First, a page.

Times reporter all wet in her Gitmo Case Conclusions

I don't think the muddle over habeas corpus would be resolved if Guantanamo Bay (Gitmo) were closed, as Linda Greenhouse asserts in today's artice on the Supreme Court decision granting habeas corpus rights to prisoners detained in the war on terror. 

 The Supreme Court on Thursday delivered its third consecutive rebuff to the Bush administration's handling of the detainees at Guantánamo Bay, ruling 5 to 4 that the prisoners there have a constitutional right to go to federal court to challenge their continued detention.

The court declared unconstitutional a provision of the Military Commissions Act of 2006 that, at the administration's behest, stripped the federal courts of jurisdiction to hear habeas corpus petitions from the detainees seeking to challenge their designation as enemy combatants.

Writing for the majority, Justice Anthony M. Kennedy said the truncated review procedure provided by a previous law, the Detainee Treatment Act of 2005, "falls short of being a constitutionally adequate substitute" because it failed to offer "the fundamental procedural protections of habeas corpus."

Justice Kennedy declared: "The laws and Constitution are designed to survive, and remain in force, in extraordinary times."

The decision, left some important questions unanswered. These include "the extent of the showing required of the government" at a habeas corpus hearing in order to justify a prisoner's continued detention, as Justice Kennedy put it, as well as the handling of classified evidence and the degree of due process to which the detainees are entitled.


The court ruled that  Gitmo detainees have rights to habeas corpus proceedings. But closing Gitmo will not resolve the issues-no deus ex machina here. Instead, if Gitmo is closed, the prisoners can be relocated to US federal prisons. The habeas corpus issue will still be unresolved-and will probably be unresolved as federal court and Congress try to develop legal standards to deal with the decision the Supreme Court handed down yesterday.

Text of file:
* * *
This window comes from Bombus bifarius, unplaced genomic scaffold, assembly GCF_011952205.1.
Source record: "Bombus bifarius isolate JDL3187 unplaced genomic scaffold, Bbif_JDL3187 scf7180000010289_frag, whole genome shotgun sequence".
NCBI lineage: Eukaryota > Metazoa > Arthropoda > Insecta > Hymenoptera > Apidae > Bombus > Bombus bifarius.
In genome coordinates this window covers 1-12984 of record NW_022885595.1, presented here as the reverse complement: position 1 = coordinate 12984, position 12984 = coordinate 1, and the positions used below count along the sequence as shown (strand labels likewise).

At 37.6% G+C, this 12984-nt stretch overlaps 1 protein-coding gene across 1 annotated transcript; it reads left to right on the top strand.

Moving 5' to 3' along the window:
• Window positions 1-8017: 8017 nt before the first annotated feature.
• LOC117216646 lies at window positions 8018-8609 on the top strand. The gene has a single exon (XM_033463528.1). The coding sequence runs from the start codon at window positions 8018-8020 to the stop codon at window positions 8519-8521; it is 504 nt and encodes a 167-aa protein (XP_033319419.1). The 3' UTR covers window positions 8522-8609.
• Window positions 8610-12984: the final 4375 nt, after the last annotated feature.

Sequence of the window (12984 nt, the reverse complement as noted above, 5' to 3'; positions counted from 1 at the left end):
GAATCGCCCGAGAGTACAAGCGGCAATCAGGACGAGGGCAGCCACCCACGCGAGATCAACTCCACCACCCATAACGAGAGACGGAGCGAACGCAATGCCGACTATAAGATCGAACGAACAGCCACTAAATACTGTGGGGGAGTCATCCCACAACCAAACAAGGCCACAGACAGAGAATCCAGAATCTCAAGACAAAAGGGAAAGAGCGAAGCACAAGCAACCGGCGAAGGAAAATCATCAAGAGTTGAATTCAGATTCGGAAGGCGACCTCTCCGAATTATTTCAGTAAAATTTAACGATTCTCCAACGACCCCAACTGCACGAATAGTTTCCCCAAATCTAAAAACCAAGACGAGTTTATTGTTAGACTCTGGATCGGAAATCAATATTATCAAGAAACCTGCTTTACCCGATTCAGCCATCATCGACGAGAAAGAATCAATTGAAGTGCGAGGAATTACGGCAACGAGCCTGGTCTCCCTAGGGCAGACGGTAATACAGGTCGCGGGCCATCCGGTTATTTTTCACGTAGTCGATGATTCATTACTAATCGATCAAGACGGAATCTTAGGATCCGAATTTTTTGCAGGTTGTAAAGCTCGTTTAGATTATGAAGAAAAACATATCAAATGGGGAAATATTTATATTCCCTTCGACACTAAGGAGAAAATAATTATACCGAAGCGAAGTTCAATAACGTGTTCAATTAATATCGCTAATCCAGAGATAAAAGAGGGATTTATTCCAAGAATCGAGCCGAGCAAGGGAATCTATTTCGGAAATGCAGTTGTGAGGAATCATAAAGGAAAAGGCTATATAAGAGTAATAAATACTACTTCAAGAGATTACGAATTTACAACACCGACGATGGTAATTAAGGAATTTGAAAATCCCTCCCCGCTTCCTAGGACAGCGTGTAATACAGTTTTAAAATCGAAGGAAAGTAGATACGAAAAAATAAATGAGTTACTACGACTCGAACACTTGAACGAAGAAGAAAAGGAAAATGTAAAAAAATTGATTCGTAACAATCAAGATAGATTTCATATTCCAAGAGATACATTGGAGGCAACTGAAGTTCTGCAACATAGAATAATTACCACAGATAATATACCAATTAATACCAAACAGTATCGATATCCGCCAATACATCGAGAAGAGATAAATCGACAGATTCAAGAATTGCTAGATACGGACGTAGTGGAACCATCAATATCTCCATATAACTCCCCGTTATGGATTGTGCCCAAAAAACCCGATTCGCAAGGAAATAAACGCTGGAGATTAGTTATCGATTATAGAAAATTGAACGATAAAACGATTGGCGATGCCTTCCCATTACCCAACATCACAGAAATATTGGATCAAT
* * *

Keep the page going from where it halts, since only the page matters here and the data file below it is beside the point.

In her zeal to play a role in closing Gitmo, did Greenhouse push an agenda-contrary to facts?
I don't think the muddle over habeas corpus would be resolved if Guantanamo Bay (Gitmo) were closed, as Linda Greenhouse asserts in today's artice on the Supreme Court decision granting habeas corpus rights to prisoners detained in the war on terror. 

 The Supreme Court on Thursday delivered its third consecutive rebuff to the Bush administration's handling of the detainees at Guantánamo Bay, ruling 5 to 4 that the prisoners there have a constitutional right to go to federal court to challenge their continued detention.

The court declared unconstitutional a provision of the Military Commissions Act of 2006 that, at the administration's behest, stripped the federal courts of jurisdiction to hear habeas corpus petitions from the detainees seeking to challenge their designation as enemy combatants.

Writing for the majority, Justice Anthony M. Kennedy said the truncated review procedure provided by a previous law, the Detainee Treatment Act of 2005, "falls short of being a constitutionally adequate substitute" because it failed to offer "the fundamental procedural protections of habeas corpus."

Justice Kennedy declared: "The laws and Constitution are designed to survive, and remain in force, in extraordinary times."

The decision, left some important questions unanswered. These include "the extent of the showing required of the government" at a habeas corpus hearing in order to justify a prisoner's continued detention, as Justice Kennedy put it, as well as the handling of classified evidence and the degree of due process to which the detainees are entitled.


The court ruled that  Gitmo detainees have rights to habeas corpus proceedings. But closing Gitmo will not resolve the issues-no deus ex machina here. Instead, if Gitmo is closed, the prisoners can be relocated to US federal prisons. The habeas corpus issue will still be unresolved-and will probably be unresolved as federal court and Congress try to develop legal standards to deal with the decision the Supreme Court handed down yesterday.

In her zeal to play a role in closing Gitmo, did Greenhouse push an agenda-contrary to facts?